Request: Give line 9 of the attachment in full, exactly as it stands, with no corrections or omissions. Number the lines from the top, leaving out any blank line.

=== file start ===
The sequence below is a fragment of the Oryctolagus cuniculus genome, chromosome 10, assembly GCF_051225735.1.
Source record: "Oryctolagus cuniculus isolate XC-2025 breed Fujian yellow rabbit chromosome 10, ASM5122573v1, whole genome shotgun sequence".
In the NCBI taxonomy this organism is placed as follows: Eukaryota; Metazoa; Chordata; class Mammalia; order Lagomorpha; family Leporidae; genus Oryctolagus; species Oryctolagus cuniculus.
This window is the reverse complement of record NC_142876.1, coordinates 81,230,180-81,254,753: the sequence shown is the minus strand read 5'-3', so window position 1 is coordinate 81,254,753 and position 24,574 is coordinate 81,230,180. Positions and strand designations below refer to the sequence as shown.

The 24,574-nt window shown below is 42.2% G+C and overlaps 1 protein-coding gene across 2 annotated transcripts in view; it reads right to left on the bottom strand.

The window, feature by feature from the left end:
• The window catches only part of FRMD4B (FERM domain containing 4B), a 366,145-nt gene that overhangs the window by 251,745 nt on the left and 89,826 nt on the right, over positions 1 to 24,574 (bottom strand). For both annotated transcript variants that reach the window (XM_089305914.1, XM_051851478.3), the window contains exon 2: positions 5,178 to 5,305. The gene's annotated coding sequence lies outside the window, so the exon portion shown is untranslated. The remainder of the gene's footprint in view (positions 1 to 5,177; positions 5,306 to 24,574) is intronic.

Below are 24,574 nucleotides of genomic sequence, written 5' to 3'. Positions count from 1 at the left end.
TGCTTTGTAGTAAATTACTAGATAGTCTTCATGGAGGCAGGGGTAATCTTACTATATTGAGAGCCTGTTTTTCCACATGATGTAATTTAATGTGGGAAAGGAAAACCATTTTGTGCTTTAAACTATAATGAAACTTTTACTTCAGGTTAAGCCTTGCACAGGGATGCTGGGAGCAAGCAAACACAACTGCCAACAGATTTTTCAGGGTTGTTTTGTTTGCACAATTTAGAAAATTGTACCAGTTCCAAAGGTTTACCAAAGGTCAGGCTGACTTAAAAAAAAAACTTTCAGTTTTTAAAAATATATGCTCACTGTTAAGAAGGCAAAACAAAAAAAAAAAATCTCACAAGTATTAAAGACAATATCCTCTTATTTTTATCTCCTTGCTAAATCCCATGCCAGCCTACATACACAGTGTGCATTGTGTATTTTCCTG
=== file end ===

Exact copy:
TGCTTTGTAGTAAATTACTAGATAGTCTTCATGGAGGCAGGGGTAATCTTACTATATTGAGAGCCTGTTTTTCCACATGATGTAATTTAATGTGGGAAAGGAAAACCATTTTGTGCTTTAAACTATAATGAAACTTTTACTTCAGGTTAAGCCTTGCACAGGGATGCTGGGAGCAAGCAAACACAACTGCCAACAGATTTTTCAGGGTTGTTTTGTTTGCACAATTTAGAAAATTGTACCAGTTCCAAAGGTTTACCAAAGGTCAGGCTGACTTAAAAAAAAAACTTTCAGTTTTTAAAAATATATGCTCACTGTTAAGAAGGCAAAACAAAAAAAAAAAATCTCACAAGTATTAAAGACAATATCCTCTTATTTTTATCTCCTTGCTAAATCCCATGCCAGCCTACATACACAGTGTGCATTGTGTATTTTCCTG